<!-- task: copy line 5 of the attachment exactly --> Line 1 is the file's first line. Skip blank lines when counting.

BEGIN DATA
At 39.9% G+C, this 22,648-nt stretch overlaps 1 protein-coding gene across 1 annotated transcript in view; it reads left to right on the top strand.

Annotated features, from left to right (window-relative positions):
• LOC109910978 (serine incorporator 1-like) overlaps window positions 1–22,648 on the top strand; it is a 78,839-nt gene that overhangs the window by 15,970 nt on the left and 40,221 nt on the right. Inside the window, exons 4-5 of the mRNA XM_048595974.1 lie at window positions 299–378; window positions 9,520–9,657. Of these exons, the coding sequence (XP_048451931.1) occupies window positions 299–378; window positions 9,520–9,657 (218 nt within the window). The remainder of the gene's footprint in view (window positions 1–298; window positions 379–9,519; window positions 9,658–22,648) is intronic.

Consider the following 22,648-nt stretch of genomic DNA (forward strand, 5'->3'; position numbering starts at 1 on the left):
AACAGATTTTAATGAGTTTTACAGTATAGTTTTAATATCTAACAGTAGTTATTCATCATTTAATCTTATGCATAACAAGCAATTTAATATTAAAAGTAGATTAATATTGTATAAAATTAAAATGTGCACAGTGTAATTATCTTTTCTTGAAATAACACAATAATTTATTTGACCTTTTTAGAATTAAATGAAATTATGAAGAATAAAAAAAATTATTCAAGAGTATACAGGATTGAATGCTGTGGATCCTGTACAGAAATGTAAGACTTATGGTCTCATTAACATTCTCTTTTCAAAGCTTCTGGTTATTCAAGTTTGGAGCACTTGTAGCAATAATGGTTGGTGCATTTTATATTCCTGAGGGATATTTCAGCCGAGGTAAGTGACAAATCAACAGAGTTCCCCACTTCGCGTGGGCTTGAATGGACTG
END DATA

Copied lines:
AACAGATTTTAATGAGTTTTACAGTATAGTTTTAATATCTAACAGTAGTTATTCATCATTTAATCTTATGCATAACAAGCAATTTAATATTAAAAGTAGATTAATATTGTATAAAATTAAAATGTGCACAGTGTAATTATCTTTTCTTGAAATAACACAATAATTTATTTGACCTTTTTAGAATTAAATGAAATTATGAAGAATAAAAAAAATTATTCAAGAGTATACAGGATTGAATGCTGTGGATCCTGTACAGAAATGTAAGACTTATGGTCTCATTAACATTCTCTTTTCAAAGCTTCTGGTTATTCAAGTTTGGAGCACTTGTAGCAATAATGGTTGGTGCATTTTATATTCCTGAGGGATATTTCAGCCGAGGTAAGTGACAAATCAACAGAGTTCCCCACTTCGCGTGGGCTTGAATGGACTG